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Well then I'll have to plead guilty of extrapolating from a sample of one.

There is, though, a dearth of attention to the capacitive loading issue. This thread is a rarity. In most cases, cartridges and phono preamps get recommended pretty much willy-nilly. Perhaps that's OK if, as you said earlier, most carts work best with the low loading supplied by most preamps. I wouldn't mind seeing some documentation of that, however.

If you can't explain how it works, you can't say it doesn't.—The High-End Creed

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post #19 of 21 Old 07-21-2014, 09:20 PM - Thread Starter
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Well, the Musical Fidelity V90-LPS showed today.

My initial impressions are very positive - much richer and clearer than the Yahama's phono input, and I don't have to turn the amp up nearly as loud to get volume, which cuts down on distortion.

I flipped through a couple records, loud and soft, acoustic and electric, and was pleased to get the full sound on all that I was originally hoping to get just from the Yahama. Now it seems the turntable's Shure cartridge and this Musical Fidelity preamp are outclassing my vintage Advent speakers, but that's a problem for another day.

Overall - I might have spent more than I should have, but at least it seems the money went toward a quality product, and one that I'm happy with.
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post #20 of 21 Old 07-21-2014, 09:43 PM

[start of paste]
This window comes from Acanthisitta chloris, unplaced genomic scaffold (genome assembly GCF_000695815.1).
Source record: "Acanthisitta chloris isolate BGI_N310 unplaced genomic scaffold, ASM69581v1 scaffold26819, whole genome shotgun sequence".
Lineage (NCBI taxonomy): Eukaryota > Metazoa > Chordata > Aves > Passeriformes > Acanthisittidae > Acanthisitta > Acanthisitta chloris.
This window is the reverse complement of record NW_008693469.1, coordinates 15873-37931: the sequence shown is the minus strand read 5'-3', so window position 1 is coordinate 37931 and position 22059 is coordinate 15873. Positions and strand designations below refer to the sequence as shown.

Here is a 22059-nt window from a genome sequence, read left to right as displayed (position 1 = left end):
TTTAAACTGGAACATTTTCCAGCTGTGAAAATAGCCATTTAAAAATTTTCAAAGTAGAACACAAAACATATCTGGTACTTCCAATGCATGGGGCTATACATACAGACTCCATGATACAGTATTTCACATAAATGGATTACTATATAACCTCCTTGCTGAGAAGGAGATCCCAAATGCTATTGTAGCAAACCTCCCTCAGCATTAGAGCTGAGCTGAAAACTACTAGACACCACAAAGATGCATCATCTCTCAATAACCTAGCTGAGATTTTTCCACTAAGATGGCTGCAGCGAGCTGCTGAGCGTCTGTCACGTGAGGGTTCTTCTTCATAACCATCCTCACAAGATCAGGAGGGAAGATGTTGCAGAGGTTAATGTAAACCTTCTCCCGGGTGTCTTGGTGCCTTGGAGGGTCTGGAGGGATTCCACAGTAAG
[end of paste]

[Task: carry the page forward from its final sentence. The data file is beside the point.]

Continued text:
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The problem with the Music Fidelity is that they don't publish the capacitance wtf?
An earlier version of the Musical Fidelity (the V-LPS) was measured by a German audio magazine at slightly less than 80 pF IIRC. The current version is probably similar. Official specs from the manufacturer would certainly be preferred!
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post #21 of 21 Old 07-22-2014, 10:59 AM
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Originally Posted by DaverJ View Post
I have a very modest turntable setup, and I got a Yamaha receiver a couple weeks back new for dirt cheap. I like it's features and sound with CDs, but the phono stage leaves much to be desired. When I did an A-B comparison between a CD and a clean copy of the same album on vinyl, I found the CD to be much more enjoyable - volume notwithstanding.

So I'm thinking of getting a turntable preamp for an AUX input to bypass the Yamaha's phono input.

Details:
  • Amp: Yamaha R-S500
  • Turntable: Pioneer PL-S50
  • TT cartridge: Shure M97xE
  • speakers: Advent Legacy III
Music listened to: Mostly early to mid 70s hard and prog rock, and some light rock, classic jazz, and blues.


Any suggestions for a phono preamp that's not overkill that would bring out the Shure cart better than the Yamaha?

A friend suggested a nice, low-end tube amp like the Bellari VP130. I love the idea of adding a warm, vintage sound to this setup, but unfamiliar with tube setups. My fear is this preamp wouldn't drive the Yamaha enough and I would have to turn the main up beyond it's comfortable level to get good volume.

Another thought is the NAD PP2e. Seems simple, has auto-shutoff, and has good reviews. Would this make more sense with the rest of the system?

Or would I really be best with a simple "Rolls" Bellari VP-29 or other Rega, Pro-Ject, or Music Hall box for around $100?

I would love to hear any thoughts or suggestions - thanks!

EDIT: cut to the chase - I ordered the Musical Fidelity V90-LPS. Review forthcoming.
Highly recommend Vincent audio PHO 8 separate power supply and a great unit.